The Folly Of Bariatric Surgery

| August 27, 2015

I have never liked the idea of bariatric (weight loss) surgery. The term covers gastric bypass and gastric band operations, techniques initially developed as a ‘last hope’ option for morbidly obese people who had failed to lose weight by other means. The popularity of these procedures has rocketed in recent years and it’s easy to see why – they offer the prospect of rapid weight loss and, as a bonus, possible remission from type 2 diabetes. But the complications and risks of bariatric surgery, and its long term effectiveness, make it look far less attractive.

The rapid weight loss effect of bariatric surgery caught the headlines a few years ago. But now the results of follow-up studies on those first cohorts of patients are in and they reveal that many people simply put the weight they lost back on. Researchers in Israel have found significant weight regain and a decrease in remission rates of diabetes and other obesity-related disorders in the years following a procedure called laparoscopic sleeve gastrectomy.1 And they aren’t alone – another study in Chicago has shown that 37 per cent of patients having a gastric bypass have excessive weight regain just one year after surgery.2

Weight loss surgery is not the answer to the current obesity epidemic since it is unlikely to be effective long-term. Nor is it a miracle cure for type 2 diabetes. But if you opt for this kind of surgery, these drawbacks could be the least of your worries – since it also comes with some really serious health risks.

According to one study in the US, up to one in 25 gastric bypass operations results in life-threatening complications, permanent disability or death.3 Between 10 and 20 per cent of bariatric surgery patients need a follow-up operation to correct major or minor complications and very many more experience ongoing digestive problems like acid reflux, vomiting, diarrhoea, gallstones and peptic ulcers.

What kind of world have we created where we have to remove or disconnect perfectly healthy body organs and run the risk of death or permanent disability, in order to deal with the consequences of an overabundance of industrially processed junk food?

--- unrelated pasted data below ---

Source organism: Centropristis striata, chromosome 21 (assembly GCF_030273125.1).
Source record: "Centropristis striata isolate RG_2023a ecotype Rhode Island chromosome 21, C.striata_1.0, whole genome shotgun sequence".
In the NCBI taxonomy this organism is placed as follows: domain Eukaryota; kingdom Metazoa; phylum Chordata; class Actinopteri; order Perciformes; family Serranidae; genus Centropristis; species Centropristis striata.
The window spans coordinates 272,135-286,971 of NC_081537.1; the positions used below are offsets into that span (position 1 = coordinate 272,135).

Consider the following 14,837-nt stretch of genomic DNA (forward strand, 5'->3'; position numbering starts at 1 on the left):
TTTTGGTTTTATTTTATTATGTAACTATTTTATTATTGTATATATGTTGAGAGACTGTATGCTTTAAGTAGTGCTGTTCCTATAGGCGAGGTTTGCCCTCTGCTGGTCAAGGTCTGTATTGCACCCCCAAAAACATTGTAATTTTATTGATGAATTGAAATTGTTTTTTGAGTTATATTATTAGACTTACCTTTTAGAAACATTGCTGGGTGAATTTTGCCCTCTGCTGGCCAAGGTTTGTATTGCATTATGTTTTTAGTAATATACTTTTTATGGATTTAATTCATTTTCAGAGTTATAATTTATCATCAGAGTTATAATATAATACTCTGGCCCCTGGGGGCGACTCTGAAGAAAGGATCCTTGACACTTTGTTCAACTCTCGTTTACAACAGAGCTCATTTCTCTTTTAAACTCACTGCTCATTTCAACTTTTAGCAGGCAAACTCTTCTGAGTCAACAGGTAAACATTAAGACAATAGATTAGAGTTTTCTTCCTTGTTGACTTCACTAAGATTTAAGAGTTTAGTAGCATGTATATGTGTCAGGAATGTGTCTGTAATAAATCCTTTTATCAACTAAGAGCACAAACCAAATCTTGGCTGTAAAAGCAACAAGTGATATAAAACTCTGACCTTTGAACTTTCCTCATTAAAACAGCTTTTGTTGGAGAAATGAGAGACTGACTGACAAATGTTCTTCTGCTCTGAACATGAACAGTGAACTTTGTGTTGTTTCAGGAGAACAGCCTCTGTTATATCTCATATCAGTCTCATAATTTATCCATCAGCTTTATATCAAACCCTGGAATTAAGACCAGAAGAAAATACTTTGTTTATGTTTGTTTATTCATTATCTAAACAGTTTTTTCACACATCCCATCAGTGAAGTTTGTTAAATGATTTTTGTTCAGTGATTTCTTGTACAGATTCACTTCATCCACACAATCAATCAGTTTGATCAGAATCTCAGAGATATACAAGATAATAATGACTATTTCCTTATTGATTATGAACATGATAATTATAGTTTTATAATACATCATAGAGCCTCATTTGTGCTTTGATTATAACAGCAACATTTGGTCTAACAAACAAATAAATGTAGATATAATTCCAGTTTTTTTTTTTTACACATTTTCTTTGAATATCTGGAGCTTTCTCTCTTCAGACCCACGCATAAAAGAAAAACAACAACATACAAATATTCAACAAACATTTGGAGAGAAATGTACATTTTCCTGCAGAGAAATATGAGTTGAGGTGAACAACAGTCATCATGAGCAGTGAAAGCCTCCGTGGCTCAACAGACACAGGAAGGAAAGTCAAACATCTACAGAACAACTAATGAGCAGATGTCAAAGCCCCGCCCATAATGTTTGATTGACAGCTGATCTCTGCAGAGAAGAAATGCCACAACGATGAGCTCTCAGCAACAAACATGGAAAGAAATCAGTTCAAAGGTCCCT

Let’s face it, our stomachs are there for a good reason – to digest food in order to supply our bodies with the nutrients they need. So it is no surprise that nutritional deficiencies are common after weight loss surgery. According to the world-renowned Bariatric and Metabolic Institute at the Cleveland Clinic in the US, nearly 30 per cent of patients who have such operations develop nutritional deficiencies such as anaemia, osteoporosis and metabolic bone disease.

Soluble fibre is safer than the surgeon’s knife

There may be a small number of morbidly obese patients for whom the weight loss benefit of bariatric surgery makes it worth the substantial health risks and discomfort it involves. But it should never be seen as a quick and easy alternative to a healthy diet and adequate exercise.

For most of us who need to lose weight, there is a better and safer way. Modern food processing has resulted in the mass production of cheap, energy-dense foods that are generally high in refined sugars and fats but low in fibre. Getting enough fibre into your diet can bring numerous health benefits.

It is well known that high-fibre foods make you feel full, and it isn’t just because they physically take up space in your stomach. Research carried out at Imperial College, London has shown that soluble fibre is fermented by bacteria in your colon to produce a short-chain fatty acid called acetate, which acts directly on the brain to suppress appetite.4

So, before you start thinking about getting your stomach stapled, try upping your intake of the following foods:

  • Pulses (e.g. lentils, red kidney beans and edamame beans)
  • Jerusalem artichokes
  • Apricots
  • Onions, leeks and garlic
  • Oats, oat bran and barley
  • Asparagus
  • Brussels sprouts and broccoli
  • Linseeds and psyllium husks

Just a word of caution – these foods may initially cause some wind and bloating if you are not used to them, so introducing them into your diet gradually is usually better than going overboard!

And while on the subject of diet, have you gone back to using real butter or are you still eating that look-alike stuff? In case you need any more reasons why butter is best, a recent study found it contains a fatty acid that could reverse metabolic syndrome (sometimes called ‘pre-diabetes’). More about this in my next blog post.

 Wishing you the best of health,

Martin Hum
PhD DHD Nutritionist
for Real Diabetes Truth

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Bear in mind we are not addressing anyone’s personal situation and you should rely on this for informational purposes only. Please consult with your own physician before acting on any recommendations contained herein.

References

  1. Golomb I, Ben David M, Glass A, Kolitz T, Keidar A. Long-term metabolic effects of laparoscopic sleeve gastrectomy. JAMA Surg. 2015 Aug 5 (Online ahead of print).
  2. Cooper TC, Simmons EB, Webb K, Burns JL, Kushner RF. Trends in weight regain following Roux-en-Y gastric bypass (RYGB) bariatric surgery. Obes Surg. 2015; 25(8):1474-1481.
  3. Birkmeyer NJ, Dimick JB, Share D et al. Hospital complication rates with bariatric surgery in Michigan. JAMA. 2010; 304(4):435-442.
  4. Frost G, Sleeth ML, Sahuri-Arisoylu M et al. The short-chain fatty acid acetate reduces appetite via a central homeostatic mechanism. Nat Commun. 2014; 5:3611.
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Category: Obesity and Weight Loss

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